In a turn of luck, Airbnb announced today that it has filed for an IPO, albeit confidential.
The move puts the home-sharing service on its way to a public offering sooner rather than later, and comes after reports the company was preparing to go public this month. The same reports indicated that Airbnb could go public as early as the end of the year.
A Q3 or Q4 Airbnb offer is therefore a clear option.
Airbnb has made a comeback since COVID-19-related shutdowns hit the travel market while boosting its revenue. Airbnb laid off nearly 2,000 workers and took over expensive capital from outside sources.
The company promised in 2019 that it would go public in 2020, but that promise seemed a long way off by mid-year. Since then, Airbnb has been making noise as different parts of its business have been brought back to life, although this has been changed by new travel, work and vacation patterns of its users.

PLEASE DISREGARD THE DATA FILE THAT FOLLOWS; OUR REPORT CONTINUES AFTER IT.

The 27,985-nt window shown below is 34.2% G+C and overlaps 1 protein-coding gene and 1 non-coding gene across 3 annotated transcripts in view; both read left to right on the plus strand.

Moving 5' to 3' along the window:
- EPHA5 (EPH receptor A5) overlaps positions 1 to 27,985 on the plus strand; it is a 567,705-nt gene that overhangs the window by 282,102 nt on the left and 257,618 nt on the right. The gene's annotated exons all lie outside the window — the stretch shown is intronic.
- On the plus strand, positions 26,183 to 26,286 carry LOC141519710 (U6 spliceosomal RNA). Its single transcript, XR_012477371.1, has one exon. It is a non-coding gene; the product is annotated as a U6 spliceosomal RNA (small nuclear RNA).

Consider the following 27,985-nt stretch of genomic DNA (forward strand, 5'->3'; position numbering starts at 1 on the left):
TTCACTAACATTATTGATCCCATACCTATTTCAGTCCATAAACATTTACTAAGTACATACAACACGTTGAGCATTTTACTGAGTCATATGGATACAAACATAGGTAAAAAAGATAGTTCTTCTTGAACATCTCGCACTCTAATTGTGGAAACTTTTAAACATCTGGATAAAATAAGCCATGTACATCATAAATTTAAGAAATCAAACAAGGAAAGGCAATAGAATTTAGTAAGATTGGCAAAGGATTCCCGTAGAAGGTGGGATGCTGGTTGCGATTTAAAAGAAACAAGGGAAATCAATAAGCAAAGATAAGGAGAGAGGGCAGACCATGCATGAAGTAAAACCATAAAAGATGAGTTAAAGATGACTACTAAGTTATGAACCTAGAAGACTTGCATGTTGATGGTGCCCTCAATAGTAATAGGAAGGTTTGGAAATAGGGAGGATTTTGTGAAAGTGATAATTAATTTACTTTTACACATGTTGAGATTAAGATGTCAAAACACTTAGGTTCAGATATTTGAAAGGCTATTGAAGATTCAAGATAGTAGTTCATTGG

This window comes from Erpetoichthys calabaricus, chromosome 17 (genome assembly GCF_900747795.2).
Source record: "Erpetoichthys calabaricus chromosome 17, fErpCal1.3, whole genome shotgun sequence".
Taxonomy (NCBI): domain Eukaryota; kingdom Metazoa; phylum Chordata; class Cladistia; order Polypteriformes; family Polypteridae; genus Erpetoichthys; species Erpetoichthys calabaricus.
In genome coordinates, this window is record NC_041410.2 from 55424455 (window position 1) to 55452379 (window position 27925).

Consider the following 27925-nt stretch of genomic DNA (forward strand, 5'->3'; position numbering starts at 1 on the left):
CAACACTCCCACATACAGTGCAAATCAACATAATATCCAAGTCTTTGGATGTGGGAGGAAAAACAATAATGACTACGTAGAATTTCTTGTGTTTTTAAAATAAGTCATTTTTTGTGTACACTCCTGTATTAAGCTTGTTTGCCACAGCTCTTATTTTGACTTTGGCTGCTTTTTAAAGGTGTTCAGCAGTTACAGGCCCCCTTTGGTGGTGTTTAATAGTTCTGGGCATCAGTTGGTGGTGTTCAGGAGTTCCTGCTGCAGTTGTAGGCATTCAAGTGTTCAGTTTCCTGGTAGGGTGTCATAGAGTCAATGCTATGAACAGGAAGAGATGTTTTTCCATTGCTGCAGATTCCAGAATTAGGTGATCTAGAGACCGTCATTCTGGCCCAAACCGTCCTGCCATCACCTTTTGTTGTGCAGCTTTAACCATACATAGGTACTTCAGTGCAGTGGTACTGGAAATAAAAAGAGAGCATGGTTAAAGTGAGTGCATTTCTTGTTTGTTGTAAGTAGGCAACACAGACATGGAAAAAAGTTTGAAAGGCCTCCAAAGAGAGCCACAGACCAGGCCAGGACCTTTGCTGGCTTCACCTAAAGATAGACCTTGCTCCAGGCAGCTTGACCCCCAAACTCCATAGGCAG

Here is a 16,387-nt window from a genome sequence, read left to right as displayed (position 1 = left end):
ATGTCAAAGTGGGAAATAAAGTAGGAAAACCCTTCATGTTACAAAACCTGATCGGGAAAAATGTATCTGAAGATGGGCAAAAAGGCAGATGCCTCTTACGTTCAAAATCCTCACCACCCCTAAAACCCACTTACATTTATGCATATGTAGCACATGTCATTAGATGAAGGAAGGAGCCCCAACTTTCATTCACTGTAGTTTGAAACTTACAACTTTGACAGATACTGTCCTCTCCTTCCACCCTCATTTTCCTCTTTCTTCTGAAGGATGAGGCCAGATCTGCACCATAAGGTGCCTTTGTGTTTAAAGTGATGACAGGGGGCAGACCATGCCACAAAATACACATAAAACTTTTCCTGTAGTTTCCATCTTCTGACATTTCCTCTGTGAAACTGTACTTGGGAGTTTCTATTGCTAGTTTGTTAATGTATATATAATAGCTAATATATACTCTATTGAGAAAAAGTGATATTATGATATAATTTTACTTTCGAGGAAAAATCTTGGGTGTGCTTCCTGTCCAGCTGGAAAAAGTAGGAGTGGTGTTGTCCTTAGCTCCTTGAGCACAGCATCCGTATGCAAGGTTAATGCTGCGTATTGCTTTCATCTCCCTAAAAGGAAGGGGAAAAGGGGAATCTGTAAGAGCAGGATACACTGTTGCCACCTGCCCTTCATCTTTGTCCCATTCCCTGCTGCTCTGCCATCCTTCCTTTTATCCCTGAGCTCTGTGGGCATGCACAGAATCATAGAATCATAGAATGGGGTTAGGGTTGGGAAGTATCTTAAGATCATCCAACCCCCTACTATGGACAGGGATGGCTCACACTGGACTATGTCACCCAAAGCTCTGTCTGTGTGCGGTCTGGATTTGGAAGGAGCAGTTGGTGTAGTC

If Airbnb filed, we can assume the results at hand are good enough to bring it to life, otherwise the company would not have filed and would have just gone public later. The question now begs is whether the Q2 numbers were good enough to get them out the door or whether the company intends to update its S-1 filing with Q3 numbers, move the filing live and with more recovery time in the results to go public.
Of course, such an approach would bring her public debut dangerously close to the American elections. Airbnb's Q2 numbers are not only down in terms of revenue from the first quarter, but even more markedly from last year's results for the same calendar period. In short, Airbnb's growth story may not be clear until the third quarter numbers are in a month and a half.
Airbnb is joining other companies that have privately filed, like DoorDash, waiting in the wings for the right time to go public or for the right results.
We'll see, but the company's public debut is again imminent. The question now arises as to whether Airbnb intends to go public in an IPO, as the wording of its filing seems to suggest, or whether a direct listing could still be included in the cards. We think the former is more likely than the latter, but in 2020 you never know.